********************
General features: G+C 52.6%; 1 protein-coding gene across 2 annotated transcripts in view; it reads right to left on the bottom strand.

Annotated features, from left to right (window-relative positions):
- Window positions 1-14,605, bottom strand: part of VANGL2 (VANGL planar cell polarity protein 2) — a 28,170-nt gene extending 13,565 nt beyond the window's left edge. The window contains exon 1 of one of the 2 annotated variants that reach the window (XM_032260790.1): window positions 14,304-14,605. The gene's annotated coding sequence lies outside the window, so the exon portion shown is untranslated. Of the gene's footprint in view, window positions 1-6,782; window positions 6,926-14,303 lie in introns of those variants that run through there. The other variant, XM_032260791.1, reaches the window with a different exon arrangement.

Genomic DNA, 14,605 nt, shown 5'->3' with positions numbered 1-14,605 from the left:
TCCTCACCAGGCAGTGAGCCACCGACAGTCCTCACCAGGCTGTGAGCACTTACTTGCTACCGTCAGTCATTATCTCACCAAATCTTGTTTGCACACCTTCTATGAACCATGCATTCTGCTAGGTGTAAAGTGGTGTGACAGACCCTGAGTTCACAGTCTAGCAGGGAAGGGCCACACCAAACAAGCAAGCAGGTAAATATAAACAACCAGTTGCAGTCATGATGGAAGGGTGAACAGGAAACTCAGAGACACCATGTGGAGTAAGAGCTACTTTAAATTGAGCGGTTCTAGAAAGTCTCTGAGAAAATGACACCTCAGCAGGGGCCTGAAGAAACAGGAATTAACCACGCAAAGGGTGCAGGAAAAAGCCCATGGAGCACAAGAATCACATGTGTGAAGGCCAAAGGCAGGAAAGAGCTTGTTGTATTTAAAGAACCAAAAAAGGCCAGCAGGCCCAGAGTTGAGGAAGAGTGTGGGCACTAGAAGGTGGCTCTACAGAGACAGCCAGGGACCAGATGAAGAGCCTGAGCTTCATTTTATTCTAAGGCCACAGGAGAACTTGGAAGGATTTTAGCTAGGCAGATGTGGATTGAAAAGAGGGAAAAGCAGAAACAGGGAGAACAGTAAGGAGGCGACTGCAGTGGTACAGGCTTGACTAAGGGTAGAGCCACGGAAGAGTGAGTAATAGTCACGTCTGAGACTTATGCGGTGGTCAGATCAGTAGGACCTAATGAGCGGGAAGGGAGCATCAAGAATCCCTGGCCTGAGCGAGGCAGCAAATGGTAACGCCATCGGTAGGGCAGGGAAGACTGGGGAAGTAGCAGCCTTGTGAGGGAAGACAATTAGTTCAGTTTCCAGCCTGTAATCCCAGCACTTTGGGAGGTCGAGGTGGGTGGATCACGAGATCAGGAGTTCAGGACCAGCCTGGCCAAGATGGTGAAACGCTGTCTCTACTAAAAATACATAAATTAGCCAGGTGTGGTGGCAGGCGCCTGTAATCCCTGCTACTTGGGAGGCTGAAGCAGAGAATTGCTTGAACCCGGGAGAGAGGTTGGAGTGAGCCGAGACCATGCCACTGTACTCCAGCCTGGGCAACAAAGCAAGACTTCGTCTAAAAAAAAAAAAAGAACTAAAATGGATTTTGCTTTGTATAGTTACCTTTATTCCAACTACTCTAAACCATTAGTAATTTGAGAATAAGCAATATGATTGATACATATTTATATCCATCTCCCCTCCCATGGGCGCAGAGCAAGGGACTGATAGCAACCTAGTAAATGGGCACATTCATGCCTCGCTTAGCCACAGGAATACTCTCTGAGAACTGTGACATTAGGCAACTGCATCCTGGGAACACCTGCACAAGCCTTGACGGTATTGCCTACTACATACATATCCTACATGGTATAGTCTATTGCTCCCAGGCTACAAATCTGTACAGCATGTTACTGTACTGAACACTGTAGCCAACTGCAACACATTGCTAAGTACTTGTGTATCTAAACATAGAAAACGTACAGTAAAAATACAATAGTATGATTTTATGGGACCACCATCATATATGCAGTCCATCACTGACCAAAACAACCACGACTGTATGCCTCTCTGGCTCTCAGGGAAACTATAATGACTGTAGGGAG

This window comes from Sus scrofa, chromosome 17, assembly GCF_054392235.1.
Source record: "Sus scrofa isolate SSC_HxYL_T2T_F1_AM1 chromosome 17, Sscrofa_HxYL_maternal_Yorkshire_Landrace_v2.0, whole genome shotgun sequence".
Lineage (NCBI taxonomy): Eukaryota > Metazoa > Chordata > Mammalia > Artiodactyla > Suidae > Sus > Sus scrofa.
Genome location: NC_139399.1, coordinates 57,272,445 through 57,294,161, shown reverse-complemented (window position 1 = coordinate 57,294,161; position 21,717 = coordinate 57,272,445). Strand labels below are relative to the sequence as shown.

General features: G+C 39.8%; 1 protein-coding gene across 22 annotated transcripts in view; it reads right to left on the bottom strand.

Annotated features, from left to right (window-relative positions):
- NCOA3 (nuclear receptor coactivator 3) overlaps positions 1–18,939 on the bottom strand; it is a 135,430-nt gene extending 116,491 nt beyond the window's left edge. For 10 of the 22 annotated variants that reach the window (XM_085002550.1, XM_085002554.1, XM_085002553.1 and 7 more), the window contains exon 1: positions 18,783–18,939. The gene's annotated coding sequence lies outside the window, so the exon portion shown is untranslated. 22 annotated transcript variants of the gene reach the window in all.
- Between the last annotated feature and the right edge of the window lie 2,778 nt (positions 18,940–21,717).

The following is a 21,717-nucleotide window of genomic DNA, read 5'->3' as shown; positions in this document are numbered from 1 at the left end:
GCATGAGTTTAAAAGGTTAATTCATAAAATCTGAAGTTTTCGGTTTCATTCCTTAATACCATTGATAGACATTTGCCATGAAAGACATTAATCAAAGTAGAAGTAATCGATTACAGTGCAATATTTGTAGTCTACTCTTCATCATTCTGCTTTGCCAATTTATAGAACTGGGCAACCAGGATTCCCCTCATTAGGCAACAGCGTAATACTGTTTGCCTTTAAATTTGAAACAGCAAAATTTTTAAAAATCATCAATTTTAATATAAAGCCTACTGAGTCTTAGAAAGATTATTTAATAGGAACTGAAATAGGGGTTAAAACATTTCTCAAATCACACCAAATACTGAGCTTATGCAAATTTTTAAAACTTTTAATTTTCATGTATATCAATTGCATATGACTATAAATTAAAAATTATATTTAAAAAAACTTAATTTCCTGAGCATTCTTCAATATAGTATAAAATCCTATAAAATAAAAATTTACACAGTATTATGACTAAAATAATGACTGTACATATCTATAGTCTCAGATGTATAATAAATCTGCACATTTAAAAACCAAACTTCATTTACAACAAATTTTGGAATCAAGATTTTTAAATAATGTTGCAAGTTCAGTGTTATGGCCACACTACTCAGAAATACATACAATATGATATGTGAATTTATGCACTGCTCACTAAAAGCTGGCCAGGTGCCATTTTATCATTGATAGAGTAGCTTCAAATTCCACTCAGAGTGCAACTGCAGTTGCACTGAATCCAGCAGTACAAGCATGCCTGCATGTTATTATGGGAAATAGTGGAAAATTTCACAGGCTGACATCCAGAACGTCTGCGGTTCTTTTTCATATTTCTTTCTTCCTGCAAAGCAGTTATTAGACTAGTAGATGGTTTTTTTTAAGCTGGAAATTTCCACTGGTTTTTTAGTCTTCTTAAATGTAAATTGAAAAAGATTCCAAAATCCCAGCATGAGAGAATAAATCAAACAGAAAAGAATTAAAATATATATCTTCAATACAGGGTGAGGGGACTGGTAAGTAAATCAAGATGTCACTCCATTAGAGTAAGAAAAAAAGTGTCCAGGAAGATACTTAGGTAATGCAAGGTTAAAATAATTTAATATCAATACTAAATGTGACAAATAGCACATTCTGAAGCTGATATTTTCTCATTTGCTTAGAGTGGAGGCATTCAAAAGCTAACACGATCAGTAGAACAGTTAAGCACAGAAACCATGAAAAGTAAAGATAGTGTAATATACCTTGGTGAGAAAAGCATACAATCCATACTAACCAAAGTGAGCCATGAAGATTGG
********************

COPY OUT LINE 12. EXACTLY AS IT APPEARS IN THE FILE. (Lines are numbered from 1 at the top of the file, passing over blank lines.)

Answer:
- NCOA3 (nuclear receptor coactivator 3) overlaps positions 1–18,939 on the bottom strand; it is a 135,430-nt gene extending 116,491 nt beyond the window's left edge. For 10 of the 22 annotated variants that reach the window (XM_085002550.1, XM_085002554.1, XM_085002553.1 and 7 more), the window contains exon 1: positions 18,783–18,939. The gene's annotated coding sequence lies outside the window, so the exon portion shown is untranslated. 22 annotated transcript variants of the gene reach the window in all.